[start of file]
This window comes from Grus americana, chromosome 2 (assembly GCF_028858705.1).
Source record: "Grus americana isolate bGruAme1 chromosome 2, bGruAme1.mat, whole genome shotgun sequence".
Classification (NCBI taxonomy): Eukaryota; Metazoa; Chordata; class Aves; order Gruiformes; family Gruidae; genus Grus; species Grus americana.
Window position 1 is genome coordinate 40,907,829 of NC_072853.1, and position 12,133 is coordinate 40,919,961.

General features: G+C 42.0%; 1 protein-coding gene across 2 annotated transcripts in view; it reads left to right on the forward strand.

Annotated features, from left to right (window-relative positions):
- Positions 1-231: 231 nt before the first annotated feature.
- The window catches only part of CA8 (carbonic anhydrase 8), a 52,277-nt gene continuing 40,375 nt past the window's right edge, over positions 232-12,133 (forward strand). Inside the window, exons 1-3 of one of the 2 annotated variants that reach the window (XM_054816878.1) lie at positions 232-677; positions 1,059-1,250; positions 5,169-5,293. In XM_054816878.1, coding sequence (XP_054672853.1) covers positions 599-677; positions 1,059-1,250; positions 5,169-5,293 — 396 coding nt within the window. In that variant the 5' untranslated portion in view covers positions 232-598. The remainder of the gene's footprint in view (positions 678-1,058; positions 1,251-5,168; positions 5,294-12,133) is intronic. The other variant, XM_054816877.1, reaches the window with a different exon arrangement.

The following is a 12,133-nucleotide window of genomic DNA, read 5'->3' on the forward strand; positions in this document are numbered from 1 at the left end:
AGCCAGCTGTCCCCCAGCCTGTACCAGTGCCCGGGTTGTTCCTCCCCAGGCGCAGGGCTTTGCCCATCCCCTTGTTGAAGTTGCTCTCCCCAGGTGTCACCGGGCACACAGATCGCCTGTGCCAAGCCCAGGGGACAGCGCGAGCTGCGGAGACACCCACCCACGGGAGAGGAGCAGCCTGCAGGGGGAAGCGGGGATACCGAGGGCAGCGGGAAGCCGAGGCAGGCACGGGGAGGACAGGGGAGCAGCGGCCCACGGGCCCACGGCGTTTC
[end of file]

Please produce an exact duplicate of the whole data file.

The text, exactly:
This window comes from Grus americana, chromosome 2 (assembly GCF_028858705.1).
Source record: "Grus americana isolate bGruAme1 chromosome 2, bGruAme1.mat, whole genome shotgun sequence".
Classification (NCBI taxonomy): Eukaryota; Metazoa; Chordata; class Aves; order Gruiformes; family Gruidae; genus Grus; species Grus americana.
Window position 1 is genome coordinate 40,907,829 of NC_072853.1, and position 12,133 is coordinate 40,919,961.

General features: G+C 42.0%; 1 protein-coding gene across 2 annotated transcripts in view; it reads left to right on the forward strand.

Annotated features, from left to right (window-relative positions):
- Positions 1-231: 231 nt before the first annotated feature.
- The window catches only part of CA8 (carbonic anhydrase 8), a 52,277-nt gene continuing 40,375 nt past the window's right edge, over positions 232-12,133 (forward strand). Inside the window, exons 1-3 of one of the 2 annotated variants that reach the window (XM_054816878.1) lie at positions 232-677; positions 1,059-1,250; positions 5,169-5,293. In XM_054816878.1, coding sequence (XP_054672853.1) covers positions 599-677; positions 1,059-1,250; positions 5,169-5,293 — 396 coding nt within the window. In that variant the 5' untranslated portion in view covers positions 232-598. The remainder of the gene's footprint in view (positions 678-1,058; positions 1,251-5,168; positions 5,294-12,133) is intronic. The other variant, XM_054816877.1, reaches the window with a different exon arrangement.

The following is a 12,133-nucleotide window of genomic DNA, read 5'->3' on the forward strand; positions in this document are numbered from 1 at the left end:
AGCCAGCTGTCCCCCAGCCTGTACCAGTGCCCGGGTTGTTCCTCCCCAGGCGCAGGGCTTTGCCCATCCCCTTGTTGAAGTTGCTCTCCCCAGGTGTCACCGGGCACACAGATCGCCTGTGCCAAGCCCAGGGGACAGCGCGAGCTGCGGAGACACCCACCCACGGGAGAGGAGCAGCCTGCAGGGGGAAGCGGGGATACCGAGGGCAGCGGGAAGCCGAGGCAGGCACGGGGAGGACAGGGGAGCAGCGGCCCACGGGCCCACGGCGTTTC